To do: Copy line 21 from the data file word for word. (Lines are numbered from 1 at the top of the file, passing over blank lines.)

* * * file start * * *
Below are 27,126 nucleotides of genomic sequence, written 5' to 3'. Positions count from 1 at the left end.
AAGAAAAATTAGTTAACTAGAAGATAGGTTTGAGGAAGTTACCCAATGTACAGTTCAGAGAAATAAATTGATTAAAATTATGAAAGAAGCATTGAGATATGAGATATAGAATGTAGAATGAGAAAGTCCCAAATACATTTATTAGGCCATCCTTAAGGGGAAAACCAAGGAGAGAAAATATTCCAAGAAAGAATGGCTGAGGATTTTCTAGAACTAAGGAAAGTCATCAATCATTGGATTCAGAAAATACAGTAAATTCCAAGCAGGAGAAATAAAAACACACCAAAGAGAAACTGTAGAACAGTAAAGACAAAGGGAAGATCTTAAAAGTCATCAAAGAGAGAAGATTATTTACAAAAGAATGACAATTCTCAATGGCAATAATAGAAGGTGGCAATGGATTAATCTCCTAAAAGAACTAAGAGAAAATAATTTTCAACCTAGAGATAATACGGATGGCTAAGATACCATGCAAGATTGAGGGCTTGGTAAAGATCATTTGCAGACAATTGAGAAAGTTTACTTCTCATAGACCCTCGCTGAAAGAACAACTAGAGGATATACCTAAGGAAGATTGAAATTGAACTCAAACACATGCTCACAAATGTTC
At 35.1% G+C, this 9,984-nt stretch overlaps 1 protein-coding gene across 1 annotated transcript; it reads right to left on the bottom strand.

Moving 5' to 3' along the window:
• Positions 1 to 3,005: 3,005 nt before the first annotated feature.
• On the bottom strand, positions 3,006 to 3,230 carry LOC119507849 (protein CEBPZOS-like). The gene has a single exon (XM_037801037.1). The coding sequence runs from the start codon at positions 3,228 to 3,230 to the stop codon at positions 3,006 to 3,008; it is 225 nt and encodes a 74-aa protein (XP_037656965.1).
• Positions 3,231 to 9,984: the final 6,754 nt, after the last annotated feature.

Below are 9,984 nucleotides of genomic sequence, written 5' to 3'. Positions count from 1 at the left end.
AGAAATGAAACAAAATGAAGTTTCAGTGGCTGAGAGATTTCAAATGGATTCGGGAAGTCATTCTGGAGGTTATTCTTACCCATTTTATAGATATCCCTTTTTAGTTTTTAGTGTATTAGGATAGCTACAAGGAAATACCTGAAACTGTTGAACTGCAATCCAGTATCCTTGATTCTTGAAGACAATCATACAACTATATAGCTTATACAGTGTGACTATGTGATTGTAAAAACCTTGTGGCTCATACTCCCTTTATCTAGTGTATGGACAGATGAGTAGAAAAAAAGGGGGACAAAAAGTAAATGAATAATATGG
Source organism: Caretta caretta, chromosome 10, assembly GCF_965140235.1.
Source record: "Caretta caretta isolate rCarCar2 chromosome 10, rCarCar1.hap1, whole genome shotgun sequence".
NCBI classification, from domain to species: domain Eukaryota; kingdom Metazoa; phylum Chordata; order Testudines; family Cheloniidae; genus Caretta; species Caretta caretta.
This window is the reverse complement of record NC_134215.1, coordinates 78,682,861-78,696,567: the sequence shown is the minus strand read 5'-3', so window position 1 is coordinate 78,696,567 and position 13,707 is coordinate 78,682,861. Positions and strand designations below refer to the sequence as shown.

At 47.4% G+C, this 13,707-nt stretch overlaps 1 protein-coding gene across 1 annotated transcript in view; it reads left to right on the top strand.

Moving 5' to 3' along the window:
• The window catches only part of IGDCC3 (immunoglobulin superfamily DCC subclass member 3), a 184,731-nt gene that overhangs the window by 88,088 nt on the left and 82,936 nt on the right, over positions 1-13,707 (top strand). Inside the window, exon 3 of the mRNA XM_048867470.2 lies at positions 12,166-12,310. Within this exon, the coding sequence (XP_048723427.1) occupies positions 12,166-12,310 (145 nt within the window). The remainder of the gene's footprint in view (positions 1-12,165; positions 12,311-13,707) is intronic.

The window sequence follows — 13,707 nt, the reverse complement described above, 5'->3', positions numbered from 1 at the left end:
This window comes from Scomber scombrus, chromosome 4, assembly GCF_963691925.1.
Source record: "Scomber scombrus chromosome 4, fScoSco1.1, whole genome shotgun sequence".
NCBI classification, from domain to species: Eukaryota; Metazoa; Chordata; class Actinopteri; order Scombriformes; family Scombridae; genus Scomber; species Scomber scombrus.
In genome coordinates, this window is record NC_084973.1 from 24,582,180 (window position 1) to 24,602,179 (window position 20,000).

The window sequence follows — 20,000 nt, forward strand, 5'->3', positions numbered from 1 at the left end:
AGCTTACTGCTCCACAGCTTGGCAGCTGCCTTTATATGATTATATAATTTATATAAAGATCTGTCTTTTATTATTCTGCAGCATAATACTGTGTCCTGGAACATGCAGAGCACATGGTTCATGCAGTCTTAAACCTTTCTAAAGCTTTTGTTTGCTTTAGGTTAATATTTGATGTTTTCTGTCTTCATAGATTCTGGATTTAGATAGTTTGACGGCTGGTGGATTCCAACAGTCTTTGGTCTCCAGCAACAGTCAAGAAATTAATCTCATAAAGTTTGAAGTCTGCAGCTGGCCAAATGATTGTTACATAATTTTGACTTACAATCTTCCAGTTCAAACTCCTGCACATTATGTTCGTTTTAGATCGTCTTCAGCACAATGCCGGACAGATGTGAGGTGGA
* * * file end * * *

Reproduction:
In genome coordinates, this window is record NC_084973.1 from 24,582,180 (window position 1) to 24,602,179 (window position 20,000).